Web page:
Virginia Beach, VA
ph: (757) 961-5087
fax: (757) 228-3928
What Exactly is Required of Me if I Am Tasked With Preparing an Accounting for an Estate, Trust, Conservatorship, or Guardianship???
If you are not an estate/trust attorney or a professional fiduciary, you may not know what is required of you if you are expectedly or unexpectedly named as an Executor, Administrator, Trustee, Conservator, or Guardian. Even if you do not owe a duty to provide an accounting to the court, you likely still owe a duty to provide an accounting to the beneficiaries. The following is an outline of your responsiblity as it pertains to the Accounting requirements.
Executors and administrators of decedents' estates in Virginia, as well as those appointed as conservators or guardians, are required to account for all assets over which they are given responsibility. Executors and administrators of estates (differing in name only due to whether they were named as such in the will...from hereon to be simply referred to as executors), conservators, and guardians, are placed in a position of trust by the very nature of their appointment as such. A duty is owed to the beneficiaries, conservatees, and minors, to protect the assets of the estate. The responsibility of accounting for these assets falls on the named or appointed individual, and that individual must provide an accurate and timely accounting report to be approved by the court. Even if the accounting need not be presented to and approved by the court, there are likely beneficiaries to whom you owe the duty to keep complete and accurate financial records of the assets for which you now have responsibility.
In Virginia, the executor of a decedent's estate must file an inventory and then annual accountings with the Commissioner of Accounts for the court where the personal representative is qualified.
COMMISSIONER OF ACCOUNTS
Executors and administrators of decedents' estates are required by Virginia law to file an inventory to identify the assets of the estate and accountings to detail the distribution and disbursements of those assets. Inventories and accountings are audited to confirm that the estate has been handled in accordance with the law and the wishes of the decedent, if there is a will, and to protect the interests of creditors and beneficiaries of the estate.
The Commissioner of Accounts is appointed by the judges of the various circuit courts across Virginia. Estate inventories and accountings are filed with the Commissioner of Accounts in the jurisdiction where the personal representative qualifies. The Commissioner reviews, audits, and approves the inventories and accountings.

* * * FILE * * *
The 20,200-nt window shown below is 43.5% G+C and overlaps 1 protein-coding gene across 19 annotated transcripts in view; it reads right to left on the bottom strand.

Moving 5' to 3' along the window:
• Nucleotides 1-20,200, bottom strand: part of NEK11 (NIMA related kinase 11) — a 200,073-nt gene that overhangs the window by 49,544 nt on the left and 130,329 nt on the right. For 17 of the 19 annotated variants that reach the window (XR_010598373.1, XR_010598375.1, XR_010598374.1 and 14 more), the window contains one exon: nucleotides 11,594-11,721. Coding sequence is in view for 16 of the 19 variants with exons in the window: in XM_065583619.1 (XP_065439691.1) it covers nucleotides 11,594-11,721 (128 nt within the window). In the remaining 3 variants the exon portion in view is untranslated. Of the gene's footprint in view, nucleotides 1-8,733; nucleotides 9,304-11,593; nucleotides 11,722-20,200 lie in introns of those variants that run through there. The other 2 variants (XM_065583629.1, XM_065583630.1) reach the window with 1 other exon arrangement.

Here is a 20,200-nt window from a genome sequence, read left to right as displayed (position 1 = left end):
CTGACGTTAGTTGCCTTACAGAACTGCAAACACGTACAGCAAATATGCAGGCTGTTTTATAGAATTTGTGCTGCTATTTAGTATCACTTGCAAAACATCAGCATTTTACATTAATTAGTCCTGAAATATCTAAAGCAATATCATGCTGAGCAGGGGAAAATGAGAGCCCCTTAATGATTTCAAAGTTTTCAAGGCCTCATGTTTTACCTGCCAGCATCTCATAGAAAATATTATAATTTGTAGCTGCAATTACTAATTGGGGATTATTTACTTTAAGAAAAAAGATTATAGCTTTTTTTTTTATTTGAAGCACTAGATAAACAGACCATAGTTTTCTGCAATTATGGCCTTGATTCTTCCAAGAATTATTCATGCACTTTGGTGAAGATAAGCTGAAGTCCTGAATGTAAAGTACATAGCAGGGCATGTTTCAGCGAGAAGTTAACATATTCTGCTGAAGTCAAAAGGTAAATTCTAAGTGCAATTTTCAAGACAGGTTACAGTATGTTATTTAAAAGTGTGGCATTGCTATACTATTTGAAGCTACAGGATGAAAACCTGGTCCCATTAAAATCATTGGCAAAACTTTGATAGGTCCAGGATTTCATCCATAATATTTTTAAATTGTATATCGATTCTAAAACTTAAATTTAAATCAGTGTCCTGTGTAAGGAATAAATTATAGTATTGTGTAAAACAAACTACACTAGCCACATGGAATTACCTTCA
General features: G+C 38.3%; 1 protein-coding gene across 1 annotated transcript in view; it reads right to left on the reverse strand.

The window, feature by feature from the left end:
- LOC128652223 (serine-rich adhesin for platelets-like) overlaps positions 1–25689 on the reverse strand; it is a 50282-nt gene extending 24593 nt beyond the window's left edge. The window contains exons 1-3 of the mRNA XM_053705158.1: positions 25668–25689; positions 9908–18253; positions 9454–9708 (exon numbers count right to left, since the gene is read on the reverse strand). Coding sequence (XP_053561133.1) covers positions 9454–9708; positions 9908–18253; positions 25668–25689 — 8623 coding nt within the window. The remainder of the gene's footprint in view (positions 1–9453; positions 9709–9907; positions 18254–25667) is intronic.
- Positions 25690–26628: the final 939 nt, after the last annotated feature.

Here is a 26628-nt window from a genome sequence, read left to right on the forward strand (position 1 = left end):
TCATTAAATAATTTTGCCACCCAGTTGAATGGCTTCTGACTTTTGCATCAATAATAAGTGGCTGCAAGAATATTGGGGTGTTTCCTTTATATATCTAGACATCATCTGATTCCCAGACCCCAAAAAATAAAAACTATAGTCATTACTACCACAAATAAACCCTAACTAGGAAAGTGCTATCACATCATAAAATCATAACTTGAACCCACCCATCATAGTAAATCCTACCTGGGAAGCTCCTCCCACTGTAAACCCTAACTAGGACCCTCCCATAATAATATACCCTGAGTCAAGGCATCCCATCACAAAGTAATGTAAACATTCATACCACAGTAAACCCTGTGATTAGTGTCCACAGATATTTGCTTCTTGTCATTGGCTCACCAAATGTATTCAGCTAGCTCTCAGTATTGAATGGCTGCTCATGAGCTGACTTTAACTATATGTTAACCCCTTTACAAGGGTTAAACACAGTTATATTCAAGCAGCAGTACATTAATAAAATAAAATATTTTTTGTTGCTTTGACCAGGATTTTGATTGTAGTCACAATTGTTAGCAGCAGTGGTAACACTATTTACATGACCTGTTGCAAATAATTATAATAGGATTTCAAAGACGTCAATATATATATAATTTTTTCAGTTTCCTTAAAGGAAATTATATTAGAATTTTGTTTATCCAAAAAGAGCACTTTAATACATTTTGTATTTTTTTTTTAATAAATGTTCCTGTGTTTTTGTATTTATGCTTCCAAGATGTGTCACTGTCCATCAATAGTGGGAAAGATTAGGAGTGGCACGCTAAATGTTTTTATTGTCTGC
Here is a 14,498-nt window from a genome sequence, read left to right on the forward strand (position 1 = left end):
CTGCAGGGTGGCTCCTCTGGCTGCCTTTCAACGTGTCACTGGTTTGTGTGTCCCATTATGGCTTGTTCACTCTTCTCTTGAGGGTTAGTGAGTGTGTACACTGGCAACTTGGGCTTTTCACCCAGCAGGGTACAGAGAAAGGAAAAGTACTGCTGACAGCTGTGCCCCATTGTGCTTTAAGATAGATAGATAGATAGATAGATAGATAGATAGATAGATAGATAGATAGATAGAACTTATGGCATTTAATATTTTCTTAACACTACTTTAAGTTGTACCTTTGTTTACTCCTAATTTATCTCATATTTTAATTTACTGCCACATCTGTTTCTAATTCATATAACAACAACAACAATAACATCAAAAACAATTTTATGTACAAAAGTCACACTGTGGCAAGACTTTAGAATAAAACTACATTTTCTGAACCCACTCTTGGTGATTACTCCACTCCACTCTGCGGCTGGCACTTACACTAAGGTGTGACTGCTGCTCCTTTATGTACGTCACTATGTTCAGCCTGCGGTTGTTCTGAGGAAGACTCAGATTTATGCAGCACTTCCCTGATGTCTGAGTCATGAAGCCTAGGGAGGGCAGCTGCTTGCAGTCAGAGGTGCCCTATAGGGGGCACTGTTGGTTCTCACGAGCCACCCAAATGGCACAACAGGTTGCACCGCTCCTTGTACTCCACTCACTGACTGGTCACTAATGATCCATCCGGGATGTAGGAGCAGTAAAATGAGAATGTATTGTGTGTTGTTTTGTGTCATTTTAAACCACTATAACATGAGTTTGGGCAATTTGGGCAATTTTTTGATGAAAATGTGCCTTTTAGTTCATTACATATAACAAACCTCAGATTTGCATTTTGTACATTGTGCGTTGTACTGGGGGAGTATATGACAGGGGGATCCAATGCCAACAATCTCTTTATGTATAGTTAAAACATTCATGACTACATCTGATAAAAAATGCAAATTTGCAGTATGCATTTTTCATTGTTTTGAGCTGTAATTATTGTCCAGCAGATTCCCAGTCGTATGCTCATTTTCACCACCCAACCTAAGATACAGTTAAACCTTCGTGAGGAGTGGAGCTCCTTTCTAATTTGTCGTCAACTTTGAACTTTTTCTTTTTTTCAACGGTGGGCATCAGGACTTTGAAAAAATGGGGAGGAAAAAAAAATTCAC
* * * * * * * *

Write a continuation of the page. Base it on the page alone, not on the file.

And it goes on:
After an executor obtains qualification, a primary responsibility is to identify all of the assets of the estate and take possession and control (otherwise known as "marshalling") of those assets. This step is crucial because this inventory will provide the opening balances for the accountings that the executor is required to perform. (Although the term "executor" is being used, these steps also pertain to trustees, conservators, and guardians.)
Within 4 months of qualification, the executor must file an inventory of the estate's assets with the Commissioner of Accounts. The clerk of court provides a set of instructions for completing the inventory. The inventory must be timely filed with the Commissioner of Accounts.
An executor in the state of Virginia must file the first accounting with the Commissioner of Accounts within 16 months after obtaining qualification.
Accountings must be complete, and supported by documentation for each receipt and disbursement. All receipts, including but not limited to rents, rebates, refunds, social security income, net income from a trade or business, interest income, royalties, and family trust distributions, must be accounted for. All disbursements including but not limited to payment of administrative expenses, mortgage payments, insurance payments, medical expenses, taxes, property maintenance, and loan payments, must be supported by an appropriate receipt, canceled check, and/or signed contract. Bank and brokerage account statements are also used to verify balances and gains and losses on investments. A proper accounting will take property on hand at the beginning of the accounting period, and along with additional property received during the accounting period, income and principal received during the accounting period, gains on sales or other dispositions, and net income from a trade or business...will reconcile that to the disbursements made, losses on sales or other dispositions, net losses from a trade or business, distributions made to beneficiaries, and property remaining on hand at the end of the accounting period
Although the accounting is within 16 months of qualification, the accounting must state all money and other property which the personal representative has received, or become charged with, or has disbursed within 12 months from the date of qualification. In other words, the accounting period reported on is for a 12 month period, but the executor has an additional 4 month window in which to prepare and file the accounting.
Accountings must be timely filed with the Commissioner of Accounts.
Please contact Estate Accounting Solutions at (757) 961-5087 to discuss how we can help you accomplish the responsiblities explained above.